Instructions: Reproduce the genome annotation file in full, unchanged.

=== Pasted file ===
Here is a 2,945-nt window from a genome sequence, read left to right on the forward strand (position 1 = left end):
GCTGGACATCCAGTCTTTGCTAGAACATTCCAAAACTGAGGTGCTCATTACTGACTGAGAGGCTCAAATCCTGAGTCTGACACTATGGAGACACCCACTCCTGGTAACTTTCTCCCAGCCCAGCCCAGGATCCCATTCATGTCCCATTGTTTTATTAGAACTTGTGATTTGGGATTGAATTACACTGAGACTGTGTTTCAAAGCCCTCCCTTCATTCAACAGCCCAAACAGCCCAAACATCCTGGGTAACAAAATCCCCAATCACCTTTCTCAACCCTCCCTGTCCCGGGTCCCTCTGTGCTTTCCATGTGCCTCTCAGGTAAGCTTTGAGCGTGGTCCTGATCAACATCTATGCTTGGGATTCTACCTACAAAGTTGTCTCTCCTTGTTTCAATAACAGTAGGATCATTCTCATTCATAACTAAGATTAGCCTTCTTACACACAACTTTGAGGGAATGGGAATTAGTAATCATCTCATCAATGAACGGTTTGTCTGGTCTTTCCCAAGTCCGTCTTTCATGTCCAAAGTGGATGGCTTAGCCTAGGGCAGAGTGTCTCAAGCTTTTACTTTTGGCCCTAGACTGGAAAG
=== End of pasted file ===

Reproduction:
Here is a 2,945-nt window from a genome sequence, read left to right on the forward strand (position 1 = left end):
GCTGGACATCCAGTCTTTGCTAGAACATTCCAAAACTGAGGTGCTCATTACTGACTGAGAGGCTCAAATCCTGAGTCTGACACTATGGAGACACCCACTCCTGGTAACTTTCTCCCAGCCCAGCCCAGGATCCCATTCATGTCCCATTGTTTTATTAGAACTTGTGATTTGGGATTGAATTACACTGAGACTGTGTTTCAAAGCCCTCCCTTCATTCAACAGCCCAAACAGCCCAAACATCCTGGGTAACAAAATCCCCAATCACCTTTCTCAACCCTCCCTGTCCCGGGTCCCTCTGTGCTTTCCATGTGCCTCTCAGGTAAGCTTTGAGCGTGGTCCTGATCAACATCTATGCTTGGGATTCTACCTACAAAGTTGTCTCTCCTTGTTTCAATAACAGTAGGATCATTCTCATTCATAACTAAGATTAGCCTTCTTACACACAACTTTGAGGGAATGGGAATTAGTAATCATCTCATCAATGAACGGTTTGTCTGGTCTTTCCCAAGTCCGTCTTTCATGTCCAAAGTGGATGGCTTAGCCTAGGGCAGAGTGTCTCAAGCTTTTACTTTTGGCCCTAGACTGGAAAG